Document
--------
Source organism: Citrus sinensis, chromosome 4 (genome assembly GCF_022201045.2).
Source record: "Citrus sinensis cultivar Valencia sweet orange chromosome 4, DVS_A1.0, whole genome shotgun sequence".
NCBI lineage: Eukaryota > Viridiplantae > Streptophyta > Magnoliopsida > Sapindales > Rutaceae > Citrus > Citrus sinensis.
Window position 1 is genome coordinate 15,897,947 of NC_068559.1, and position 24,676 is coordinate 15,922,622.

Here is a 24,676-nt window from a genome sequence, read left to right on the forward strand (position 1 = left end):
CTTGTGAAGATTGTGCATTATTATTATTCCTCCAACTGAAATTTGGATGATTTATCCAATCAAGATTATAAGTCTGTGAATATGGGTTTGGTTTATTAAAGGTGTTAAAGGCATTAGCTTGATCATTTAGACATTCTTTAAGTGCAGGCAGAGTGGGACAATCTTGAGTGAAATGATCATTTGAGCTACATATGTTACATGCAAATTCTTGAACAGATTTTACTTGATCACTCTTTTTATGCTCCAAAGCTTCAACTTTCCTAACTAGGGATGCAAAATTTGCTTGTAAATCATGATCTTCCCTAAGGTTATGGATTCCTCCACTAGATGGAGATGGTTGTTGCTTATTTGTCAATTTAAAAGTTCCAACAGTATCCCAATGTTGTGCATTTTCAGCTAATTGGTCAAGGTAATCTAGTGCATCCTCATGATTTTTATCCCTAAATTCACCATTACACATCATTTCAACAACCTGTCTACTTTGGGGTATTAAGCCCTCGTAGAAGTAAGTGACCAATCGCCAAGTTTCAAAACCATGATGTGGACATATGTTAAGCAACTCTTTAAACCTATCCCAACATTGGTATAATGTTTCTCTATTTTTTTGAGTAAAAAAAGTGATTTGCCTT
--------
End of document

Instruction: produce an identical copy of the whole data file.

Source organism: Citrus sinensis, chromosome 4 (genome assembly GCF_022201045.2).
Source record: "Citrus sinensis cultivar Valencia sweet orange chromosome 4, DVS_A1.0, whole genome shotgun sequence".
NCBI lineage: Eukaryota > Viridiplantae > Streptophyta > Magnoliopsida > Sapindales > Rutaceae > Citrus > Citrus sinensis.
Window position 1 is genome coordinate 15,897,947 of NC_068559.1, and position 24,676 is coordinate 15,922,622.

Here is a 24,676-nt window from a genome sequence, read left to right on the forward strand (position 1 = left end):
CTTGTGAAGATTGTGCATTATTATTATTCCTCCAACTGAAATTTGGATGATTTATCCAATCAAGATTATAAGTCTGTGAATATGGGTTTGGTTTATTAAAGGTGTTAAAGGCATTAGCTTGATCATTTAGACATTCTTTAAGTGCAGGCAGAGTGGGACAATCTTGAGTGAAATGATCATTTGAGCTACATATGTTACATGCAAATTCTTGAACAGATTTTACTTGATCACTCTTTTTATGCTCCAAAGCTTCAACTTTCCTAACTAGGGATGCAAAATTTGCTTGTAAATCATGATCTTCCCTAAGGTTATGGATTCCTCCACTAGATGGAGATGGTTGTTGCTTATTTGTCAATTTAAAAGTTCCAACAGTATCCCAATGTTGTGCATTTTCAGCTAATTGGTCAAGGTAATCTAGTGCATCCTCATGATTTTTATCCCTAAATTCACCATTACACATCATTTCAACAACCTGTCTACTTTGGGGTATTAAGCCCTCGTAGAAGTAAGTGACCAATCGCCAAGTTTCAAAACCATGATGTGGACATATGTTAAGCAACTCTTTAAACCTATCCCAACATTGGTATAATGTTTCTCTATTTTTTTGAGTAAAAAAAGTGATTTGCCTT